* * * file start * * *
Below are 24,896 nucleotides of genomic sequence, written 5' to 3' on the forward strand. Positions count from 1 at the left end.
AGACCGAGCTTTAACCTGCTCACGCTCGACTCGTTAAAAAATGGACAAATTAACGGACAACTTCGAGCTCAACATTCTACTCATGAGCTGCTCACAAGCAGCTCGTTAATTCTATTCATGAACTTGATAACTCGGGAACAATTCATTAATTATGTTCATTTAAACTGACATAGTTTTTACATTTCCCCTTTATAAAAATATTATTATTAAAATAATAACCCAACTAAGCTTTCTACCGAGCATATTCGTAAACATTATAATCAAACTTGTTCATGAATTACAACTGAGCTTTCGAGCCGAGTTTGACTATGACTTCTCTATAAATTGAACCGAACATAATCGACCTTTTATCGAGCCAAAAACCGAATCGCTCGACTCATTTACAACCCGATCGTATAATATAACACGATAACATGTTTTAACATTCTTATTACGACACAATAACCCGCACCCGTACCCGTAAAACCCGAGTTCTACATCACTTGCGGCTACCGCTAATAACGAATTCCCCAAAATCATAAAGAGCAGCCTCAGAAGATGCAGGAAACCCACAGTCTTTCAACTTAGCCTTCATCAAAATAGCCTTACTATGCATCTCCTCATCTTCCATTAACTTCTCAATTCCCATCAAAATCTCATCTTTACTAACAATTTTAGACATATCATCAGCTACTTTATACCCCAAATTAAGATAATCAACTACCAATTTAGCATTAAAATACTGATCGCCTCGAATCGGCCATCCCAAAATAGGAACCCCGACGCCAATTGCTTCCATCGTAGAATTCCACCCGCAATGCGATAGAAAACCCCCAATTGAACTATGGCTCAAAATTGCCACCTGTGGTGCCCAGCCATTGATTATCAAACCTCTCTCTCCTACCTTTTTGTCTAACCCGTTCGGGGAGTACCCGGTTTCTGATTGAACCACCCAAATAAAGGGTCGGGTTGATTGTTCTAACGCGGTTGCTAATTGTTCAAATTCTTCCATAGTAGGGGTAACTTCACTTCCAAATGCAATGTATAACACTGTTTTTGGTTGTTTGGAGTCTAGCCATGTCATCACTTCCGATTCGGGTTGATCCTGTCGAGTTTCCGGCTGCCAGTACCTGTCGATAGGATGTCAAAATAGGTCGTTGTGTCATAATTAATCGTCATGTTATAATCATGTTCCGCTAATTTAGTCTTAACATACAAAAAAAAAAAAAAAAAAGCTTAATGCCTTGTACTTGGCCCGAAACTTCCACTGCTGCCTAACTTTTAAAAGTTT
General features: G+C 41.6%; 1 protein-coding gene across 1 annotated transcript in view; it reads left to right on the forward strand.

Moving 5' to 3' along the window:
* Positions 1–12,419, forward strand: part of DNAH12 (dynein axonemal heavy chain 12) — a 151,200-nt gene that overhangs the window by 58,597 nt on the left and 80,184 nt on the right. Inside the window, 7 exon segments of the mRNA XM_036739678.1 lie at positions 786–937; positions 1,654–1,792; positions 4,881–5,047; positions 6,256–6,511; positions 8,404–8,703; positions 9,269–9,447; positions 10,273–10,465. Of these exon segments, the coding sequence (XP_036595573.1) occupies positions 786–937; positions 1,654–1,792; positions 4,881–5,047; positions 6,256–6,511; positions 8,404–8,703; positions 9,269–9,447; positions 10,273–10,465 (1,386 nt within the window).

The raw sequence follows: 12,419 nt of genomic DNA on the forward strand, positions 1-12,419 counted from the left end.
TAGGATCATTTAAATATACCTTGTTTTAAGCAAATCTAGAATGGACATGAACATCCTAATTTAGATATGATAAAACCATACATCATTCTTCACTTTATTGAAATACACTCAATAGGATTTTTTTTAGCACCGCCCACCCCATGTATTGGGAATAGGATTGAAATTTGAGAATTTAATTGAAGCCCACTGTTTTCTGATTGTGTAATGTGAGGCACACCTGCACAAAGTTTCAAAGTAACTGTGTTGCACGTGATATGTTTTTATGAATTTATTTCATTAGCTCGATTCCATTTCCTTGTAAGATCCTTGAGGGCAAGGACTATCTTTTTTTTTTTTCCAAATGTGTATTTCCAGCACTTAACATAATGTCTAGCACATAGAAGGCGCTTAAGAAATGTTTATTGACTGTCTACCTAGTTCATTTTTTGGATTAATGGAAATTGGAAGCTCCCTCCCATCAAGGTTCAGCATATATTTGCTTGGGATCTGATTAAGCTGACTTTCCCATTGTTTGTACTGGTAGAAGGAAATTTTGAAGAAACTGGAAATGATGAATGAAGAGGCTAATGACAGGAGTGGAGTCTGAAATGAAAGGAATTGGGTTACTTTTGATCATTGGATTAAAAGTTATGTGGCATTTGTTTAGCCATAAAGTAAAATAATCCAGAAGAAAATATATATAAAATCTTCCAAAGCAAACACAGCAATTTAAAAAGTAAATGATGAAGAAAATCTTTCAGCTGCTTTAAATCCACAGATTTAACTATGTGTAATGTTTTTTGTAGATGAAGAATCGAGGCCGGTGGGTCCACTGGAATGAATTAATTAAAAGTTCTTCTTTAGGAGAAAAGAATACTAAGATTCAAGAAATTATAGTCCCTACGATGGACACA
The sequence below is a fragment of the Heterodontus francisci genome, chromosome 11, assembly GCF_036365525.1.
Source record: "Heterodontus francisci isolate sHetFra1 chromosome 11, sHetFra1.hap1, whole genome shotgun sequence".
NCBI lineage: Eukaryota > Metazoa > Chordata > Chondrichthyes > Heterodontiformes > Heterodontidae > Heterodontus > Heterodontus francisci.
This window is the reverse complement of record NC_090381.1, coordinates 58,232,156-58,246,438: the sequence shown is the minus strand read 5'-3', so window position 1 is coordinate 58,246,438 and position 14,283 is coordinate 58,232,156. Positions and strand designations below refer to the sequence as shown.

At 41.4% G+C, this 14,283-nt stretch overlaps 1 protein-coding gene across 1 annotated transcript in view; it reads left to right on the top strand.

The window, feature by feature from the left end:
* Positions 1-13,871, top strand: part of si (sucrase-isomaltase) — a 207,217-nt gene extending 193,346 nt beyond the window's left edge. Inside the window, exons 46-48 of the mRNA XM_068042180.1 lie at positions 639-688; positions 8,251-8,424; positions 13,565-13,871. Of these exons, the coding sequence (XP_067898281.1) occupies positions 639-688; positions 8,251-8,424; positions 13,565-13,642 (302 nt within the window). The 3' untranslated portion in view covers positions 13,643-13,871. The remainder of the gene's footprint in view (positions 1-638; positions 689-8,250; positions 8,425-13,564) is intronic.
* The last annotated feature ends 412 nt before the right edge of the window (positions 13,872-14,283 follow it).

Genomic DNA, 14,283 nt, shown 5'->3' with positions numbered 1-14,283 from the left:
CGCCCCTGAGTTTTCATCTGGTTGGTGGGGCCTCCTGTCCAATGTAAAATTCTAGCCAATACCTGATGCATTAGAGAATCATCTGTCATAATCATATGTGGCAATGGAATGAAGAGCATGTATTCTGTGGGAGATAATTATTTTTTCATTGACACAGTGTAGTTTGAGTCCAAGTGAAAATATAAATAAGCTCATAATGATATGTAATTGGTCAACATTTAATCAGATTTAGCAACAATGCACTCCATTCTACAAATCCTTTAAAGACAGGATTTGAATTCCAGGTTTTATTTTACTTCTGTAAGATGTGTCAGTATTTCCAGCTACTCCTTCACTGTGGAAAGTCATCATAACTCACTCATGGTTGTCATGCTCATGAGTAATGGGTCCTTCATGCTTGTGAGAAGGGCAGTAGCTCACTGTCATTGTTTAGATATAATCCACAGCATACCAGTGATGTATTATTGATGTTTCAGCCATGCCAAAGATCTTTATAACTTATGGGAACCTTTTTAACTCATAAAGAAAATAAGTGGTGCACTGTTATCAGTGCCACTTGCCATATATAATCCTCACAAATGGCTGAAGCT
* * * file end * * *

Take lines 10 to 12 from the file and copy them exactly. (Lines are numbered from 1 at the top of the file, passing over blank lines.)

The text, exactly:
NCBI lineage: Eukaryota > Metazoa > Chordata > Chondrichthyes > Heterodontiformes > Heterodontidae > Heterodontus > Heterodontus francisci.
This window is the reverse complement of record NC_090381.1, coordinates 58,232,156-58,246,438: the sequence shown is the minus strand read 5'-3', so window position 1 is coordinate 58,246,438 and position 14,283 is coordinate 58,232,156. Positions and strand designations below refer to the sequence as shown.

At 41.4% G+C, this 14,283-nt stretch overlaps 1 protein-coding gene across 1 annotated transcript in view; it reads left to right on the top strand.